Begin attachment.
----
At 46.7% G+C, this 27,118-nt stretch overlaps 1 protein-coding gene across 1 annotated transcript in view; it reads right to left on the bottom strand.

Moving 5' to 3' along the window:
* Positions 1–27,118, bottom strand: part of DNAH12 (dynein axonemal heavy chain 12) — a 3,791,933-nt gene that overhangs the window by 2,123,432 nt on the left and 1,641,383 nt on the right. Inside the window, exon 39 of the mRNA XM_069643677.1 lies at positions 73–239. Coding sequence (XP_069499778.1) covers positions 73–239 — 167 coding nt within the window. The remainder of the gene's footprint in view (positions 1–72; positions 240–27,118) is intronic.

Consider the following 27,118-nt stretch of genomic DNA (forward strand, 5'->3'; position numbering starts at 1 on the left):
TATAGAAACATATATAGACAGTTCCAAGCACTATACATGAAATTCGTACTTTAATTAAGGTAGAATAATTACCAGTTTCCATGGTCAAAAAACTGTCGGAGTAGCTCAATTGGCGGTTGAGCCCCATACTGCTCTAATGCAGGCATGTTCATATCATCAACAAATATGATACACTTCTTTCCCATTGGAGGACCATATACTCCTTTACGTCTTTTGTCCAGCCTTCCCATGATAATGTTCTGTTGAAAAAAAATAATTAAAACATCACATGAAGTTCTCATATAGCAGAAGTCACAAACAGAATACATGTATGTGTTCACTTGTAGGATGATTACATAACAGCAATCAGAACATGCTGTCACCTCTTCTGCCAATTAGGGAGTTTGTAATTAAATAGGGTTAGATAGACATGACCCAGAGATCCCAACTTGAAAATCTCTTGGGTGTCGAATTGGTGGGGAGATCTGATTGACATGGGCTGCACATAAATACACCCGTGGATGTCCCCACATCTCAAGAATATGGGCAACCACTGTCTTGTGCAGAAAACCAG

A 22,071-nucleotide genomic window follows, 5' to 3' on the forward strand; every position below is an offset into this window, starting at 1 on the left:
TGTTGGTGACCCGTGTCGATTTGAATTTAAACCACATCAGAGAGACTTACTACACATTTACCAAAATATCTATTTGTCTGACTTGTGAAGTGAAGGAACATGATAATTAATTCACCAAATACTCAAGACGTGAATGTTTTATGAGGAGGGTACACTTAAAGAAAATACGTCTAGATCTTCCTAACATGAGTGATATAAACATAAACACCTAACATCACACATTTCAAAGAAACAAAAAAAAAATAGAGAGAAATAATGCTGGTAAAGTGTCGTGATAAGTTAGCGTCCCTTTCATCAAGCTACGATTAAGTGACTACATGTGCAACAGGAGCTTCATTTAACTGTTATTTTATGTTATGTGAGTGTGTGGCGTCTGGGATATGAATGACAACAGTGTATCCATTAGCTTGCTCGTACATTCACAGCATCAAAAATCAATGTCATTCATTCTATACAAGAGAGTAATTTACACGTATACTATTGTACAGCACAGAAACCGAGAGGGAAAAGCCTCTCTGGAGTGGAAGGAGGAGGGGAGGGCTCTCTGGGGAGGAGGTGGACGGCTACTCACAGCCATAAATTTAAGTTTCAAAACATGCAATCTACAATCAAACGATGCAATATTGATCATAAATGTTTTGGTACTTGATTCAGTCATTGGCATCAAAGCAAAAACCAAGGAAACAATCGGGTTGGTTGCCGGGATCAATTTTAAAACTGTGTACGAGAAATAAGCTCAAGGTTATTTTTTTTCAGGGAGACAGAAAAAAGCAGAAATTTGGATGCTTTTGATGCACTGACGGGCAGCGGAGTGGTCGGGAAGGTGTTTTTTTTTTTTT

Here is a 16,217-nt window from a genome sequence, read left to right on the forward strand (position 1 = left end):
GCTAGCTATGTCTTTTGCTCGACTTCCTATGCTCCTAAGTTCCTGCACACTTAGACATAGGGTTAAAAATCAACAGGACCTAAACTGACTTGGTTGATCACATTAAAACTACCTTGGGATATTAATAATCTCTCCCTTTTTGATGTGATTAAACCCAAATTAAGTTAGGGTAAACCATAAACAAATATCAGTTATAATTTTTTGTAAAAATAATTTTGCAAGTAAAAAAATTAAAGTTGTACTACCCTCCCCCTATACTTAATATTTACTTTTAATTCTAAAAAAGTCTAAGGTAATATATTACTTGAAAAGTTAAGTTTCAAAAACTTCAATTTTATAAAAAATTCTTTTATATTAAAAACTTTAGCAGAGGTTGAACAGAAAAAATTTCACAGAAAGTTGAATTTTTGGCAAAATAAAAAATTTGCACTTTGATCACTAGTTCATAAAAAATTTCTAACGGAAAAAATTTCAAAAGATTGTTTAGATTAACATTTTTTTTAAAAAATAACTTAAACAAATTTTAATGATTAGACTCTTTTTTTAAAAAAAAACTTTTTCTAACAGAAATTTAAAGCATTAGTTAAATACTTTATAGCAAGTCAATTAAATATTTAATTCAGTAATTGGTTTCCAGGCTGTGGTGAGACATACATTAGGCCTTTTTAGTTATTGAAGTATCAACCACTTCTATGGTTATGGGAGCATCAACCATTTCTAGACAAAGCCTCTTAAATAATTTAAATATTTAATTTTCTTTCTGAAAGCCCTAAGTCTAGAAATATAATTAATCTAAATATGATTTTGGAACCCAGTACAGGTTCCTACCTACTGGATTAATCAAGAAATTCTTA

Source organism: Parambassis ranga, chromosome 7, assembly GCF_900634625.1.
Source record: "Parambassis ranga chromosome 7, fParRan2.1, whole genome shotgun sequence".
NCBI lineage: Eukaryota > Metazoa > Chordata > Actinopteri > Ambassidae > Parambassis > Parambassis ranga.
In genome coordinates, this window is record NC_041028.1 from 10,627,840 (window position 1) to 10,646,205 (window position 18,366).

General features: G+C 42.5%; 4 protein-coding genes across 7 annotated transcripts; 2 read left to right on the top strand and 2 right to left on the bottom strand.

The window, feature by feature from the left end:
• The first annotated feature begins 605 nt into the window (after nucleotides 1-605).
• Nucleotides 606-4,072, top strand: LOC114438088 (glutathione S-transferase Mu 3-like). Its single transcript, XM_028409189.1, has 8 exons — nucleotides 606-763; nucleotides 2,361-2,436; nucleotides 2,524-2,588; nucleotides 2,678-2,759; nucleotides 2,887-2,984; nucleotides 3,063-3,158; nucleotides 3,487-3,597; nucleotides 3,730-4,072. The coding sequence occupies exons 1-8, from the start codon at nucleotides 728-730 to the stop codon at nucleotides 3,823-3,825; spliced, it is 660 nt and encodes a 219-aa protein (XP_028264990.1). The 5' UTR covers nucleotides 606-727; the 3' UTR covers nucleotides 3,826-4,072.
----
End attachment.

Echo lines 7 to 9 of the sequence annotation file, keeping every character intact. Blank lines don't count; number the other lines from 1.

TGTTGGTGACCCGTGTCGATTTGAATTTAAACCACATCAGAGAGACTTACTACACATTTACCAAAATATCTATTTGTCTGACTTGTGAAGTGAAGGAACATGATAATTAATTCACCAAATACTCAAGACGTGAATGTTTTATGAGGAGGGTACACTTAAAGAAAATACGTCTAGATCTTCCTAACATGAGTGATATAAACATAAACACCTAACATCACACATTTCAAAGAAACAAAAAAAAAATAGAGAGAAATAATGCTGGTAAAGTGTCGTGATAAGTTAGCGTCCCTTTCATCAAGCTACGATTAAGTGACTACATGTGCAACAGGAGCTTCATTTAACTGTTATTTTATGTTATGTGAGTGTGTGGCGTCTGGGATATGAATGACAACAGTGTATCCATTAGCTTGCTCGTACATTCACAGCATCAAAAATCAATGTCATTCATTCTATACAAGAGAGTAATTTACACGTATACTATTGTACAGCACAGAAACCGAGAGGGAAAAGCCTCTCTGGAGTGGAAGGAGGAGGGGAGGGCTCTCTGGGGAGGAGGTGGACGGCTACTCACAGCCATAAATTTAAGTTTCAAAACATGCAATCTACAATCAAACGATGCAATATTGATCATAAATGTTTTGGTACTTGATTCAGTCATTGGCATCAAAGCAAAAACCAAGGAAACAATCGGGTTGGTTGCCGGGATCAATTTTAAAACTGTGTACGAGAAATAAGCTCAAGGTTATTTTTTTTCAGGGAGACAGAAAAAAGCAGAAATTTGGATGCTTTTGATGCACTGACGGGCAGCGGAGTGGTCGGGAAGGTGTTTTTTTTTTTTT

Here is a 16,217-nt window from a genome sequence, read left to right on the forward strand (position 1 = left end):
GCTAGCTATGTCTTTTGCTCGACTTCCTATGCTCCTAAGTTCCTGCACACTTAGACATAGGGTTAAAAATCAACAGGACCTAAACTGACTTGGTTGATCACATTAAAACTACCTTGGGATATTAATAATCTCTCCCTTTTTGATGTGATTAAACCCAAATTAAGTTAGGGTAAACCATAAACAAATATCAGTTATAATTTTTTGTAAAAATAATTTTGCAAGTAAAAAAATTAAAGTTGTACTACCCTCCCCCTATACTTAATATTTACTTTTAATTCTAAAAAAGTCTAAGGTAATATATTACTTGAAAAGTTAAGTTTCAAAAACTTCAATTTTATAAAAAATTCTTTTATATTAAAAACTTTAGCAGAGGTTGAACAGAAAAAATTTCACAGAAAGTTGAATTTTTGGCAAAATAAAAAATTTGCACTTTGATCACTAGTTCATAAAAAATTTCTAACGGAAAAAATTTCAAAAGATTGTTTAGATTAACATTTTTTTTAAAAAATAACTTAAACAAATTTTAATGATTAGACTCTTTTTTTAAAAAAAAACTTTTTCTAACAGAAATTTAAAGCATTAGTTAAATACTTTATAGCAAGTCAATTAAATATTTAATTCAGTAATTGGTTTCCAGGCTGTGGTGAGACATACATTAGGCCTTTTTAGTTATTGAAGTATCAACCACTTCTATGGTTATGGGAGCATCAACCATTTCTAGACAAAGCCTCTTAAATAATTTAAATATTTAATTTTCTTTCTGAAAGCCCTAAGTCTAGAAATATAATTAATCTAAATATGATTTTGGAACCCAGTACAGGTTCCTACCTACTGGATTAATCAAGAAATTCTTA